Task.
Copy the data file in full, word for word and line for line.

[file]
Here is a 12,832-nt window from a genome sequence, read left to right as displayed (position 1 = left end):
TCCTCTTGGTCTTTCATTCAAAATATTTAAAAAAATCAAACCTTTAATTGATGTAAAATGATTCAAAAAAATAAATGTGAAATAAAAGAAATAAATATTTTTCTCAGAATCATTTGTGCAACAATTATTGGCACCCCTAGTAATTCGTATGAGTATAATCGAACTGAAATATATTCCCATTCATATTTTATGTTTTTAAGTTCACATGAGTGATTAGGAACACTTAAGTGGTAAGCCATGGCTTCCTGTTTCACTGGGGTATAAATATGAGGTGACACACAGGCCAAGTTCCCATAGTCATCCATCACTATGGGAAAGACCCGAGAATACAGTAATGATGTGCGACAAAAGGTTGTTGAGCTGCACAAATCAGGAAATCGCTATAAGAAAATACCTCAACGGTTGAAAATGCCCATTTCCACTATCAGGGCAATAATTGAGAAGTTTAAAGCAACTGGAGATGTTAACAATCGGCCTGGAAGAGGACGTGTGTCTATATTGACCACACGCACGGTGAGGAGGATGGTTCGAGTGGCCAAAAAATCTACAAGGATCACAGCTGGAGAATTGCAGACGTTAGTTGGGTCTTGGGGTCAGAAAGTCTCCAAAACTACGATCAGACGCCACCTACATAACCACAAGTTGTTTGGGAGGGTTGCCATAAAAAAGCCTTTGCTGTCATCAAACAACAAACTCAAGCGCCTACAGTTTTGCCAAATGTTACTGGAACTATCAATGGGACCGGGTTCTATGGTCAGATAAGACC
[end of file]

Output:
Here is a 12,832-nt window from a genome sequence, read left to right as displayed (position 1 = left end):
TCCTCTTGGTCTTTCATTCAAAATATTTAAAAAAATCAAACCTTTAATTGATGTAAAATGATTCAAAAAAATAAATGTGAAATAAAAGAAATAAATATTTTTCTCAGAATCATTTGTGCAACAATTATTGGCACCCCTAGTAATTCGTATGAGTATAATCGAACTGAAATATATTCCCATTCATATTTTATGTTTTTAAGTTCACATGAGTGATTAGGAACACTTAAGTGGTAAGCCATGGCTTCCTGTTTCACTGGGGTATAAATATGAGGTGACACACAGGCCAAGTTCCCATAGTCATCCATCACTATGGGAAAGACCCGAGAATACAGTAATGATGTGCGACAAAAGGTTGTTGAGCTGCACAAATCAGGAAATCGCTATAAGAAAATACCTCAACGGTTGAAAATGCCCATTTCCACTATCAGGGCAATAATTGAGAAGTTTAAAGCAACTGGAGATGTTAACAATCGGCCTGGAAGAGGACGTGTGTCTATATTGACCACACGCACGGTGAGGAGGATGGTTCGAGTGGCCAAAAAATCTACAAGGATCACAGCTGGAGAATTGCAGACGTTAGTTGGGTCTTGGGGTCAGAAAGTCTCCAAAACTACGATCAGACGCCACCTACATAACCACAAGTTGTTTGGGAGGGTTGCCATAAAAAAGCCTTTGCTGTCATCAAACAACAAACTCAAGCGCCTACAGTTTTGCCAAATGTTACTGGAACTATCAATGGGACCGGGTTCTATGGTCAGATAAGACC